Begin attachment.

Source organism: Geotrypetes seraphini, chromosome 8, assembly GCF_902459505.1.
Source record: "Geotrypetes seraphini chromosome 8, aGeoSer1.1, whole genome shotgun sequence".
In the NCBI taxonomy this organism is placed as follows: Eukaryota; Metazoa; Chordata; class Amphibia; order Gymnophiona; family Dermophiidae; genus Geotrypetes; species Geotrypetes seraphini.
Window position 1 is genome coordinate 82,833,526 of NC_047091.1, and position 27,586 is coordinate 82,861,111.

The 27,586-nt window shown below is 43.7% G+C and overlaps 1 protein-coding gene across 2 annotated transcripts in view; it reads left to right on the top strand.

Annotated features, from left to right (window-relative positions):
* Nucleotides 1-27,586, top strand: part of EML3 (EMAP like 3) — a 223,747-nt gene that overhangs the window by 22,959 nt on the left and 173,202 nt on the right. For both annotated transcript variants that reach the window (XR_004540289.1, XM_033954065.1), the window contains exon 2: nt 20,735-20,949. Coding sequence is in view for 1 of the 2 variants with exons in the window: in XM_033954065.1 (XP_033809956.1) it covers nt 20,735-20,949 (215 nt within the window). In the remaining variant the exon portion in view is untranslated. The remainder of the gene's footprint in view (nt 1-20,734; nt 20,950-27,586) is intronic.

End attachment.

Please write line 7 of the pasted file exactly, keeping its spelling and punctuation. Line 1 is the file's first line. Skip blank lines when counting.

* Nucleotides 1-27,586, top strand: part of EML3 (EMAP like 3) — a 223,747-nt gene that overhangs the window by 22,959 nt on the left and 173,202 nt on the right. For both annotated transcript variants that reach the window (XR_004540289.1, XM_033954065.1), the window contains exon 2: nt 20,735-20,949. Coding sequence is in view for 1 of the 2 variants with exons in the window: in XM_033954065.1 (XP_033809956.1) it covers nt 20,735-20,949 (215 nt within the window). In the remaining variant the exon portion in view is untranslated. The remainder of the gene's footprint in view (nt 1-20,734; nt 20,950-27,586) is intronic.